J. Castwell Congradulations Castwell - ya made it!
September 6th, 1999

The Castwell Switch



Several years ago I spend many summer evenings fly-fishing for salmon. The Ladyfisher and I would drive the twenty miles to an ocean beach known as Point-No-Point on the Kitsap peninsula in north-western Washington state. The evening sunset over the water of Puget Sound, the view of the majestic mountains, boating traffic, occasional arrival of Dahl porpoise, wading out into the salt water, long-line casting for silver salmon, the pain of cutting a grove in my index finger from stripping the line back in after each cast. Ah, yes. I remember it well. But, no more.

My introduction to fly-fishing was dry fly in Michigan and Montana. No chance of cutting my fingers while stripping a fly line using a number 18 dry fly. I would cast right handed and strip the line in with my left hand.

After we moved here I used the same style of line retrieval. I did change how I held the rod though. It was important to keep the rod tip low and pointed at the fly line. When a salmon took, I would 'line-strike' with my left hand. That gave a solid and direct connection to the fish without any flexing of the rod. This results in solid hook-ups, or if missed, the fly does not rip itself out of the target zone as it would do if the strike were done with the rod tip. I still use that method to this day. However, I have changed how I strip the line in.

There are basically three methods that I use. First is the 'normal' way. I cast out about as far as I can, using the double-haul, lower and point the rod at the line, run the line over the first joint of my index finger of my right hand and pull the line in using short tugs with my left hand. This move causes the left hand to work back-and-forth across in front of me. This I can do for only a short time as the fly line would soon cut my finger. This is because the line would be going around a 90 degree bend at the joint. Remember, the tidal movement and wave action has a pull on the line causing some resistance to the line retrieval. Soon, a cut will form. In salt water not a nice thing to have.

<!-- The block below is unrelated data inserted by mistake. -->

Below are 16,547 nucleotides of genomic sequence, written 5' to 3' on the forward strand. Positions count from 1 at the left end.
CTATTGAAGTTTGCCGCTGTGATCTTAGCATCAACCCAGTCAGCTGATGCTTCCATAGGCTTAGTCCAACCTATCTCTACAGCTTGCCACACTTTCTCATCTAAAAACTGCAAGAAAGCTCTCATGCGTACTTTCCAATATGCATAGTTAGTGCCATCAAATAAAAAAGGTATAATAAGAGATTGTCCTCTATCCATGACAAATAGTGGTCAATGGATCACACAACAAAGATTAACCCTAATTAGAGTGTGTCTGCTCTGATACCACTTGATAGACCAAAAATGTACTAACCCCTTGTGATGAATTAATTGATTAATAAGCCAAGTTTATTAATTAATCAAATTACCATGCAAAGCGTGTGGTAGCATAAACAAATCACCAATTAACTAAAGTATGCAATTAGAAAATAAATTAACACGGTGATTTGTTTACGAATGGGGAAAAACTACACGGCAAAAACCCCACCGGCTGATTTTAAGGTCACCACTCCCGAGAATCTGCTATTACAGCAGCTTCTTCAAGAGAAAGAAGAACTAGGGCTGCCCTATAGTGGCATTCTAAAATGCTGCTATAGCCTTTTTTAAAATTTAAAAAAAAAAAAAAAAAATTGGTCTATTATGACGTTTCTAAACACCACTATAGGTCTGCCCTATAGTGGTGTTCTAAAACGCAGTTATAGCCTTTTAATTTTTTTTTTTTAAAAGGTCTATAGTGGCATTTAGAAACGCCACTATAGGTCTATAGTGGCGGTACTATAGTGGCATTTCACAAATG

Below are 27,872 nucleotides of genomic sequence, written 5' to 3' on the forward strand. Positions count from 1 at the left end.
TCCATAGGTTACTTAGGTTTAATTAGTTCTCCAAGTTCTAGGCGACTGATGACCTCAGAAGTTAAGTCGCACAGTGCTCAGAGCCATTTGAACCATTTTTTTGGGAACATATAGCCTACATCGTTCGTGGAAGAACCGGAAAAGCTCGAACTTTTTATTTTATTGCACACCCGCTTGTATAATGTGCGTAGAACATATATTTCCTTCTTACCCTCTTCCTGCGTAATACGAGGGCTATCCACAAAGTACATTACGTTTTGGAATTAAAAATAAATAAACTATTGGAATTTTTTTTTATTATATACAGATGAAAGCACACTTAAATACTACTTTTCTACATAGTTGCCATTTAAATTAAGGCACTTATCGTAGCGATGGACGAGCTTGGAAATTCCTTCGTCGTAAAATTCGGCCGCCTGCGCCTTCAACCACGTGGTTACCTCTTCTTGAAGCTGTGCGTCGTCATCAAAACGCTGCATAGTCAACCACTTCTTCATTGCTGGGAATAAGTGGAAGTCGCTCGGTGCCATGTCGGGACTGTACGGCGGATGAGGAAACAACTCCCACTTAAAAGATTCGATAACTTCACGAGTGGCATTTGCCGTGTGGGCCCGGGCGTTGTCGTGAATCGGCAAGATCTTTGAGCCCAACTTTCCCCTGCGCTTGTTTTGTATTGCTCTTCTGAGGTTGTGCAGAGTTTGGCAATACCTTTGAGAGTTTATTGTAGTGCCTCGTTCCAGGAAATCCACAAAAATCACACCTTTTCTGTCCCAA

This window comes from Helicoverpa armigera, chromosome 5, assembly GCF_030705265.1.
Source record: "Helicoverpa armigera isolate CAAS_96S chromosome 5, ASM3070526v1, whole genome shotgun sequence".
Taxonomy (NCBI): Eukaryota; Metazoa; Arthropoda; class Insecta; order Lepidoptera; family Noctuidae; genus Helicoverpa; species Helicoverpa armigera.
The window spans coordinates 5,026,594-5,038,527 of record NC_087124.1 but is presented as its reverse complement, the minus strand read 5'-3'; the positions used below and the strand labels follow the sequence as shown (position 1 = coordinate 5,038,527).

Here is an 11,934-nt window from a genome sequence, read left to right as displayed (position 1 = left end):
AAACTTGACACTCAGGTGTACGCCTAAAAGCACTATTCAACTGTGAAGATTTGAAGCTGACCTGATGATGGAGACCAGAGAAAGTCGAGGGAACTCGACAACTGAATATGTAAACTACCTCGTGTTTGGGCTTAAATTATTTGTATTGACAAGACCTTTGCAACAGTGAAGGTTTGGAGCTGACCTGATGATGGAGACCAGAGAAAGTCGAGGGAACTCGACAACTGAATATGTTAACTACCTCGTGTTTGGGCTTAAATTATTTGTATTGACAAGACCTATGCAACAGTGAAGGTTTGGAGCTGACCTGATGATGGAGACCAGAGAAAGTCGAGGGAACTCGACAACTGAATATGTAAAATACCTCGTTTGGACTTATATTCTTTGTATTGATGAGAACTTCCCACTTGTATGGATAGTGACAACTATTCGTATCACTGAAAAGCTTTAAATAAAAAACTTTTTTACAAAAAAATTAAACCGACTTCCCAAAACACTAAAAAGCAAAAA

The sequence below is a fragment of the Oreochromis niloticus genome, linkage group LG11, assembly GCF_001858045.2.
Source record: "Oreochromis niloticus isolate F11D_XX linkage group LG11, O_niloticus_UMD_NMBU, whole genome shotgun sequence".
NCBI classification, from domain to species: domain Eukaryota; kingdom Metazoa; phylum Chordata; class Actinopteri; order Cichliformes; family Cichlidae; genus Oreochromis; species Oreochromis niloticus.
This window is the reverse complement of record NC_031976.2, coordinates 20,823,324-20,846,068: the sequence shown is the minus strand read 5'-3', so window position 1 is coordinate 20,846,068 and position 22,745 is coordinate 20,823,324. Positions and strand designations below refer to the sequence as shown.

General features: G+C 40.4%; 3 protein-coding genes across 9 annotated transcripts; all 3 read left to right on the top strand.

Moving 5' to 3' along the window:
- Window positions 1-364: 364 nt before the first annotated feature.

croft artwork

A very acceptable substitute is used by many, I will here call it the 'rod-under-the-right-arm' method. It is by no means my idea, as it has been used for decades world wide. After the cast I put the reel and grip of the rod well under my right arm, hold it there with arm pressure, direct the rod at the line by body motion, and strip the line in using both hands. A bit like a hand-over-hand motion. Using this method there is no bend whatsoever in the line and I always have at least one hand on the line at all times. When a fish hits I line strike and simply with my right hand grab the rod and the game is on. A very effective method of line retrieval.

Croft cartoon! The third way of getting the job done is a major modification of the 'normal' method. I will try to make this as clear as possible. I have just made a right-handed cast. I lower the rod tip and point it directly at the line, removing all the slack and start my retrieve as normal. But here is the modification. I move my right hand with the rod across my body to my left, while still keeping the rod pointed at the line. At this time my rod hand is in front of me, about in line with my left jacket pocket.

The line is still across my right index finger, but by stripping now with my left hand I am able to use a motion that is from front-to-back along my left side. The angle of fly-line on my finger has been reduced to perhaps ten degrees at the most. It is possible to reduce the angle to zero if you desire. Certainly not enough of a bend to cause any line cutting. I also find I rotate the rod a bit clockwise while doing this, seems to make the retrieval easier.

Before I came up with the'Castwell-switch,' I tried putting band-aids on my fingers only to have them roll up and soon fall off. Special gloves to not excite me. And the neoprene fingers which are available for this are also a nuisance, I made some and tried.

I have used this method for years not only on salmon but on other specie of fish which are large and require a line-strip action to the fly and I never have any problem with cut fingers. It should be obvious you need to keep your fly-lines as clean as possible to avoid any 'sandpaper' action of a dirty line. I hope this will help; works for me. ~ JC

Till next week, remember ...

Keepest Thynne Baakast Upeth

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